South Africa v Australia, 1st Test, Cape Town November 8, 2011

Biggest challenge yet for Clarke

On Australia's last tour of South Africa, Ricky Ponting seemed to have started building a successful team. Now it's Michael Clarke's turn.

It was in South Africa nearly three years ago that Ricky Ponting began to build a side that seemed like it would carry Australia into a new era. Four debutants played in the series, which Australia won 2-1, and after some shaky periods following the retirements of Shane Warne, Glenn McGrath, Adam Gilchrist and Matthew Hayden, things appeared to be back on track.

They even secured the Test mace, which ICC staff had feverishly polished as it toured the country, to be claimed by the side that won the series and took No.1 spot. Within six months, Australia had lost the Ashes. The downhill slide was briefly arrested with wins over West Indies, Pakistan and New Zealand, but last year's calamitous Ashes campaign was the end for Ponting.

Of the squad that visited South Africa in early 2009, the group that showed so much promise, Marcus North, Ben Hilfenhaus and Simon Katich are now out of the picture. Others, like Bryce McGain and Andrew McDonald, are long gone and forgotten. Now the time has come for Michael Clarke to build his own team. It started with success in Sri Lanka and will continue with a preposterously short two-Test series in South Africa.

Clarke is confident leading in to this series. He is yet to lose a Test or one-day series as captain and his leadership is assured, attacking and appropriate. There is little awkwardness caused by Ponting's continued presence in the squad. This week the former leader was floating around the nets offering advice when asked.

He delivered throwdowns to Shane Watson at training on Monday, suggesting the opener was a few inches short when stepping out to drive. But Ponting is comfortable in whatever roles, on or off the field, Clarke asks him to perform, including his move down to No.4. This is unquestionably Clarke's team; he is captain, selector and motivator.

Two of his most important foundations for the future could be the No.3 Shaun Marsh and the teenage fast bowler Pat Cummins. Marsh, whose career is only two Tests old, is already one of the most important men in the team. Cummins is unlikely to play at Newlands in the first Test, starting on Wednesday, but by travelling with the squad he is gaining valuable experience.

The offspinner Nathan Lyon can enhance his reputation, which was sealed with a wicket with the first ball of his Test career and five for the innings in Sri Lanka. The conditions at Newlands will assist him, but it is also the venue that destroyed any hope McGain had of playing Test cricket again, when he took 0 for 149 on debut there.

But all is not lost from the class of 2009. Mitchell Johnson and Phillip Hughes starred in that series and while both have been dropped since, they now loom as critical men in Clarke's future planning. Johnson especially holds the key to his captain's fortunes. He thrived in South Africa last time, but showed his frustrating inconsistency with a horror Ashes tour a few months later.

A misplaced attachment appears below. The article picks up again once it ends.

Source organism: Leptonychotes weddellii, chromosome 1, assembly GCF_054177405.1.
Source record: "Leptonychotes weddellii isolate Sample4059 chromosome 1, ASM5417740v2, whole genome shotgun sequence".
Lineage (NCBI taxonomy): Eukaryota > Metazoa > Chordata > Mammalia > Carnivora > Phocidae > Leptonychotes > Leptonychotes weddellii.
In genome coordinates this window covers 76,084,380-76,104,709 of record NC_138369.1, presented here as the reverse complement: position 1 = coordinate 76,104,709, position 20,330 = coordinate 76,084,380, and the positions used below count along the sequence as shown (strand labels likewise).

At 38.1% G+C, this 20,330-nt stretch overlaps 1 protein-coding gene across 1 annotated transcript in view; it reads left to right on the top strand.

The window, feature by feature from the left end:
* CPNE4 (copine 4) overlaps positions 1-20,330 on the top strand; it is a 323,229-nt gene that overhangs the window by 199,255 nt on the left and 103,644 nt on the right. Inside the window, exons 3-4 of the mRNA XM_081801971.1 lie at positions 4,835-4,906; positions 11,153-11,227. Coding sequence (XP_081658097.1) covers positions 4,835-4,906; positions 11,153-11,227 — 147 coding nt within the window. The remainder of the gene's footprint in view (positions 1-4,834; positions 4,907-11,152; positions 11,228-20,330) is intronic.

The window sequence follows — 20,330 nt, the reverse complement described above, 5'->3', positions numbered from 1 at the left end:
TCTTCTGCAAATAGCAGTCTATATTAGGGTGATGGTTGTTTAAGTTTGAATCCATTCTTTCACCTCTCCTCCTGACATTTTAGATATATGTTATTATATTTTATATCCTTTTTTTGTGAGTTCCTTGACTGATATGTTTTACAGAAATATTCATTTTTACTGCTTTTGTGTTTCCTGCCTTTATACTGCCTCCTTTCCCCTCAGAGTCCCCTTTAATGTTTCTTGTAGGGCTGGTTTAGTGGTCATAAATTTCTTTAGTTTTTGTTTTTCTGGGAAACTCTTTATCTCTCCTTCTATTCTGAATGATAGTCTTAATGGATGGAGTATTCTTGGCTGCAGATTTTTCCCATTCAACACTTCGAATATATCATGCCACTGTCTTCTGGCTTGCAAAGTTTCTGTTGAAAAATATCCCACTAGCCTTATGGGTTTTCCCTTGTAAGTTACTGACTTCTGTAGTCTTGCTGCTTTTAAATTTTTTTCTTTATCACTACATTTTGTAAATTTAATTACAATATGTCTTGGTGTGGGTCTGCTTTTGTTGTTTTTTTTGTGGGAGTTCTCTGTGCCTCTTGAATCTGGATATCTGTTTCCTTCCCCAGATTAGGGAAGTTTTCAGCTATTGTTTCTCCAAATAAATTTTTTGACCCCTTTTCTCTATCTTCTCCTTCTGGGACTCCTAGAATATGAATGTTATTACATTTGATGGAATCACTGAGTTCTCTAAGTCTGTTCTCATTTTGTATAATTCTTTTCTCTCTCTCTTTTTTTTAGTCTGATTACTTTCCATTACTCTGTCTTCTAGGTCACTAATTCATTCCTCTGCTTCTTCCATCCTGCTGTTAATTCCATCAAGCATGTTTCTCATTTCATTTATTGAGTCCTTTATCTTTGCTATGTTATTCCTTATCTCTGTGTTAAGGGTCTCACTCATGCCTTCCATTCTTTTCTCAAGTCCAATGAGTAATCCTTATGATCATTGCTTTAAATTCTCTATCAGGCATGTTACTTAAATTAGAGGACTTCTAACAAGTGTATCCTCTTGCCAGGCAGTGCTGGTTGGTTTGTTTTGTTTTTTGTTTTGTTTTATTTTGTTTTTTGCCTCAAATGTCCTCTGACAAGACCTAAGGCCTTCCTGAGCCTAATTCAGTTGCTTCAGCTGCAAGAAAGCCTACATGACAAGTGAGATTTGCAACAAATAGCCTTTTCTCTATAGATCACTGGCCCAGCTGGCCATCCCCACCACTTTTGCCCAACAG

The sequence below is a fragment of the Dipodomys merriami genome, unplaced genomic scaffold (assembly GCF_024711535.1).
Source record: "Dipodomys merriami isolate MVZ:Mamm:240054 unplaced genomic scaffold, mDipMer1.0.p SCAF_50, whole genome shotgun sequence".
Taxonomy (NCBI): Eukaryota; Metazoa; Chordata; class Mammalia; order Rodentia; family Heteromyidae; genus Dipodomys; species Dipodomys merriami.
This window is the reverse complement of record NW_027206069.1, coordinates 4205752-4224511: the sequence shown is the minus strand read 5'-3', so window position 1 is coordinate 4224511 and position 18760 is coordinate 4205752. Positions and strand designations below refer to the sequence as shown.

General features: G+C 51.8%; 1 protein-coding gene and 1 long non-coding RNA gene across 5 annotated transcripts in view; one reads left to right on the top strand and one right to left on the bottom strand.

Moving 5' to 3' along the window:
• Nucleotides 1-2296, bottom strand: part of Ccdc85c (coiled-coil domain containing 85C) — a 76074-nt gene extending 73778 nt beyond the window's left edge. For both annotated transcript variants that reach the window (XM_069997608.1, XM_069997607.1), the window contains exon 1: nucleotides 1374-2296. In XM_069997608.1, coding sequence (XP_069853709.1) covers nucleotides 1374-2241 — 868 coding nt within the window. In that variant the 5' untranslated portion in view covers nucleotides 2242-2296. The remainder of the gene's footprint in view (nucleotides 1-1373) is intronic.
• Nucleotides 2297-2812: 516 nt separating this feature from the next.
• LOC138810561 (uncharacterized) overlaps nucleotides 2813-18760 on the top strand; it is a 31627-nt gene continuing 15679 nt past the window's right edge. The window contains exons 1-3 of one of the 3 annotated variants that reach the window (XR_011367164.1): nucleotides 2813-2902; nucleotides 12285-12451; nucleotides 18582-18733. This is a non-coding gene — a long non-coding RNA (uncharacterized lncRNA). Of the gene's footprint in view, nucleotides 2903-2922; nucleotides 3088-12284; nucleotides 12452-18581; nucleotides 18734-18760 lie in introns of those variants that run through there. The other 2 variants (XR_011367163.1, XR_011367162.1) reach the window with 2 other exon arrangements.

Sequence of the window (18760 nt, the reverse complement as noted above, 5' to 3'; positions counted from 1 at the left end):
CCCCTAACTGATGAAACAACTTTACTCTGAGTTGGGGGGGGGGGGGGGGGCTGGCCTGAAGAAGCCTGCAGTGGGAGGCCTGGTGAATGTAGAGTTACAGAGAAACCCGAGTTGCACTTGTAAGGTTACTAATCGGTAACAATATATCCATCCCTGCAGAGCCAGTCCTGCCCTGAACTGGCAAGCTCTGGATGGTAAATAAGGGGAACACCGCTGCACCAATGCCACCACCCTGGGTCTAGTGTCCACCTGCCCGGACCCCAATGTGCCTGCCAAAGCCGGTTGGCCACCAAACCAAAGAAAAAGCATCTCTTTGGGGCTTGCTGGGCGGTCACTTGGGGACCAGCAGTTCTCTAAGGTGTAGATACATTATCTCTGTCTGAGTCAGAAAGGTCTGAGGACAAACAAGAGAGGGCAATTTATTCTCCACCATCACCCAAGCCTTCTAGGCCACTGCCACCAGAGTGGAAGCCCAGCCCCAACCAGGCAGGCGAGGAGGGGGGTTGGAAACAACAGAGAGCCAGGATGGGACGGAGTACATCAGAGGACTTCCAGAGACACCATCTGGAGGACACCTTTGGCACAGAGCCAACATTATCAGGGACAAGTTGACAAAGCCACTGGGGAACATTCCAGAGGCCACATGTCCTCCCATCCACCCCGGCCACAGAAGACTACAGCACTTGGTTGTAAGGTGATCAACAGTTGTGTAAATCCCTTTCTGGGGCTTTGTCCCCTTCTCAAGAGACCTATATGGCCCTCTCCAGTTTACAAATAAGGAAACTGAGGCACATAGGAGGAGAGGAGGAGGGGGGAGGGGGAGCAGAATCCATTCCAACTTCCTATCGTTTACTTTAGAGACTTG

"I think him and Hughesy are two guys who are dying for this Test series to start, knowing how successful they were last time we were here," Clarke said. "Every time I take the field I look forward to captaining someone like Mitch because he's a match-winner. He's going to have days when he's going to get hit around the park, but he's going to have other days where he's going to win the game on his own.

"I've made it quite clear to Mitch how I feel. He's a vital member of this team. If he continues to work the way he's working I see no reason why he won't continue to have success. His record is as good as anyone's for the amount of Test matches that he's played. He's swinging the ball back in to the right-handers, he's bowling at good pace."

Johnson warmed up for Wednesday's Newlands Test with nine wickets in the tour match in Potchefstroom. The pitch offered pace and bounce, but his wickets came largely through full, fast, swinging deliveries that had batsmen bowled, lbw or caught behind the wicket. It is the same sort of bowling Australia's batsmen can expect to face against Dale Steyn.

The similarities between the two sides, who each play hard, aggressive cricket, led to an enormously entertaining pair of tours three years ago. If the six Tests were taken as a whole, the result was a fitting 3-3 tie. While Australia have slid to No.5 on the Test rankings and are climbing back up, reaching No.4 after beating Sri Lanka, South Africa have remained steady in second position.

"Both teams have a lot of similarities," Clarke said. "They've got good fast bowlers, who aren't afraid to stick it up the batsmen. And they've got batters who don't really like sitting around batting all day for not many runs. Generally when we play South Africa, I think you see really good attacking, positive cricket from both sides. Generally that's why there's a result every time we play."

A two-Test series offers little scope for themes to develop or for contests to bubble away between individuals. But it does offer the chance for a result. And after Clarke led Australia to ODI series wins against Bangladesh, Sri Lanka and South Africa, and a Test victory against Sri Lanka, this is his toughest challenge yet.

Brydon Coverdale is an assistant editor at ESPNcricinfo